NBC, it may seem to have been wrong, but I'm not prepared to say that, either — not considering how many tens of millions of bucks NBC will
make this year off the supposedly "wrong" decision. To me, a really stupid decision is one where you lose money. The Leno Tonight
Show is still one of the most profitable franchises in all of television.
Besides, no one can say what a Letterman Tonight Show would have been like — especially if, as suggested, he'd switched
coasts, employed a largely-new staff and done it out of Burbank. (It's hard to imagine him doing a better show than he is doing out of the Ed
Sullivan Theatre in New York.)
Just about everyone, everywhere believed Jay would fare better than Dave in that slot. (Let us remember that even CBS only went
after Letterman for 11:30 after they failed to land Leno for the job.) When Dave started to achieve unprecedented, unpredicted ratings opposite
Tonight, the inevitable band of experts emerged to say, "Well, I always believed Letterman should have gotten the job." I think Carter gives
too much dignity to folks who only said that out loud after the ratings came in. I also think he holds two men — John Agoglia and Warren
Littlefield — too personally responsible for decisions made by a much larger group.
Furthermore, I believe the book makes too much of a period when Letterman was ready to ankle NBC for CBS and Leno was left to "twist in
the wind" while the Peacock Network publicly mulled dumping him for Dave. If you want to find a boneheaded move on the part of NBC, look no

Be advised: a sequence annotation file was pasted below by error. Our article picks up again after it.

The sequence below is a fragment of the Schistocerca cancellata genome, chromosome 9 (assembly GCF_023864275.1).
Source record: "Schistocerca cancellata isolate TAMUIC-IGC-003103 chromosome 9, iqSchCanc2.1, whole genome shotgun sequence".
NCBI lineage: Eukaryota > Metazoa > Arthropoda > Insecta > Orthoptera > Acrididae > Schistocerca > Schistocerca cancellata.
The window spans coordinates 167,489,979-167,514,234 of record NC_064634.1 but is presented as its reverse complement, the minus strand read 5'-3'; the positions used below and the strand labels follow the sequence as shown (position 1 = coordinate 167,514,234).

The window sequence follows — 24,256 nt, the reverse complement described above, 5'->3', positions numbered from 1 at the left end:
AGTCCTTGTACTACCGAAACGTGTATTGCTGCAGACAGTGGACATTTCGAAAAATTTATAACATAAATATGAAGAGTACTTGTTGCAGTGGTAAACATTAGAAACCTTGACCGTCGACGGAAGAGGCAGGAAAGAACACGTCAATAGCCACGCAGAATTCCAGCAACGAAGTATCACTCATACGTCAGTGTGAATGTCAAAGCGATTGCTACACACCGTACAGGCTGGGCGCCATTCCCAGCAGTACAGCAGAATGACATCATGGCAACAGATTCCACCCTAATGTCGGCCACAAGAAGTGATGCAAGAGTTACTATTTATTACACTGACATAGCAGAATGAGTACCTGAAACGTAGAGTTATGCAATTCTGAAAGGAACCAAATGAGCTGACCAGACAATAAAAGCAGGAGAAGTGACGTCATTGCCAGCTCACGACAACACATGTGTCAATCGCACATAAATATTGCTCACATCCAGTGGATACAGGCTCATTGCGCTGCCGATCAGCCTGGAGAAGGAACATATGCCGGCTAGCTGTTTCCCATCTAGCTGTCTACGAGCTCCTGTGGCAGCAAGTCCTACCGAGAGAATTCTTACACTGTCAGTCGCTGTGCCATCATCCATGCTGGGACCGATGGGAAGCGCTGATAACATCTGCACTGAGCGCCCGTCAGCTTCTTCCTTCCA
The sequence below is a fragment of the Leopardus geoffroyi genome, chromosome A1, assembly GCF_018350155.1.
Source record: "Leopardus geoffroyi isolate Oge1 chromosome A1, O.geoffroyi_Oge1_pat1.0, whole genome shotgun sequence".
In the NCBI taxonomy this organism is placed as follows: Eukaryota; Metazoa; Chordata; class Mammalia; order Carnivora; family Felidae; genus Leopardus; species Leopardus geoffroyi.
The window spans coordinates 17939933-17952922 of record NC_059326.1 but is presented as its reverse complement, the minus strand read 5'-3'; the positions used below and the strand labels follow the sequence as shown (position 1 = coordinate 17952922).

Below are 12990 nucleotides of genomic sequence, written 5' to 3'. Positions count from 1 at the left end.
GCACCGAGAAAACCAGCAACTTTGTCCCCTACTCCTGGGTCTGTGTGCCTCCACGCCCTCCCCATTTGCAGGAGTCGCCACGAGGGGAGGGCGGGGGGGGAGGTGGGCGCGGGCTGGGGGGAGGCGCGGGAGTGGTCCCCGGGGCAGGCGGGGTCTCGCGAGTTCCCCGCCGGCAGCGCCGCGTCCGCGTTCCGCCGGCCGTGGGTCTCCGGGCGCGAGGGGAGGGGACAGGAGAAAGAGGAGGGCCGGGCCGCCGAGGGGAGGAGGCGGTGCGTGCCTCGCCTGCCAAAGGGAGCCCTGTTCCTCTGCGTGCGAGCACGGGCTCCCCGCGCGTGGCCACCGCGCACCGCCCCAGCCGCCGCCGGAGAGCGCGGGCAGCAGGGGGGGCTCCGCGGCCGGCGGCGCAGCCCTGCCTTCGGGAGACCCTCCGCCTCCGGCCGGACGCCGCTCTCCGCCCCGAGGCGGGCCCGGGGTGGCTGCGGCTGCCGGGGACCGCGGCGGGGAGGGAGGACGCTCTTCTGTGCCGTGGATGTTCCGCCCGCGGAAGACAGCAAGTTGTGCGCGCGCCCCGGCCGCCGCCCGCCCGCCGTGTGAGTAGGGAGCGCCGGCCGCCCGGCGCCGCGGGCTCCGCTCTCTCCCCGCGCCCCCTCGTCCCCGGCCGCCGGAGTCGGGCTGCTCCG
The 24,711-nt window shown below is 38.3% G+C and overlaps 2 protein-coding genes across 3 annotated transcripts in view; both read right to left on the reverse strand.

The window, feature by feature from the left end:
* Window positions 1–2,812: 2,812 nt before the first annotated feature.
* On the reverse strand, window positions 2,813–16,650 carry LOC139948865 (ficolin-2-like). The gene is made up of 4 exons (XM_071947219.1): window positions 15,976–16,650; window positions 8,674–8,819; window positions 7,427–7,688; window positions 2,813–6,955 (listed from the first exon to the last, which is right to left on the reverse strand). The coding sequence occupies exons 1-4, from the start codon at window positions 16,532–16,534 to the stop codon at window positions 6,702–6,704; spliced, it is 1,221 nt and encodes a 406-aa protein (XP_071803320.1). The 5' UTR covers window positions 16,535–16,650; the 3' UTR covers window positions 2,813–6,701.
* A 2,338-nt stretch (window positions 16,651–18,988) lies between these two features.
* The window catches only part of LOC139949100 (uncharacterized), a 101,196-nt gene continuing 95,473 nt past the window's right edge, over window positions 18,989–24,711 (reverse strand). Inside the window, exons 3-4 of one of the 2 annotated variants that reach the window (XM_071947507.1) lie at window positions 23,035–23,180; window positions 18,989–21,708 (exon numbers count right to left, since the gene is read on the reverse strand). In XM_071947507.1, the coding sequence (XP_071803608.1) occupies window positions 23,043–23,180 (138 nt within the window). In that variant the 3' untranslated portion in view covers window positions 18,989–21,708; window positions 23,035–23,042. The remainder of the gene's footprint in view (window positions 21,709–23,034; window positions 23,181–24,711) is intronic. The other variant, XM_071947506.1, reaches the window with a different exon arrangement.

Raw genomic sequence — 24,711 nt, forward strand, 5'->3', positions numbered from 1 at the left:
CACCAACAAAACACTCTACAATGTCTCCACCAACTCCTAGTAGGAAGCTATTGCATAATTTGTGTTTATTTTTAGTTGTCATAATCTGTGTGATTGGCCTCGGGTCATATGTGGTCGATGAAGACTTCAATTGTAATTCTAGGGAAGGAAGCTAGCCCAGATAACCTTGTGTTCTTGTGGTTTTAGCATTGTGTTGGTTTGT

further than their willingness to keep that charade going for even five minutes; to publicly devalue their star by telling America, "We picked Jay
but we're going to take a few weeks to decide if maybe Dave wouldn't be better." No wonder America rushed to sample Letterman when he finally
did get into that time slot...on CBS.
But there was no other way it could have come down: NBC had to keep Leno. And through it all, I was again impressed with how he
handled things, especially when he attempted to disabuse reporters of the idea that this was a news item of world-shattering import. "Look," he
said, "there are people starving...countries with famine and war...those are real concerns. Here, no matter what happens, no matter how they
decide, we all go home as millionaires."
The initial choice of Jay over Dave may have been the wrong one but, by the time this discussion rolled around, it was too late.
I can't believe they would have made the change that so much of Late Shift treats as a serious consideration.
Think of it: Jay, whose rep as a Good Guy is spotless, inherits the show he guest-hosted for so many years, and racks up ratings that
are well in the "success" category by any measure. Then Dave — whose rep, deserved or not, is sarcastic and snide — decides he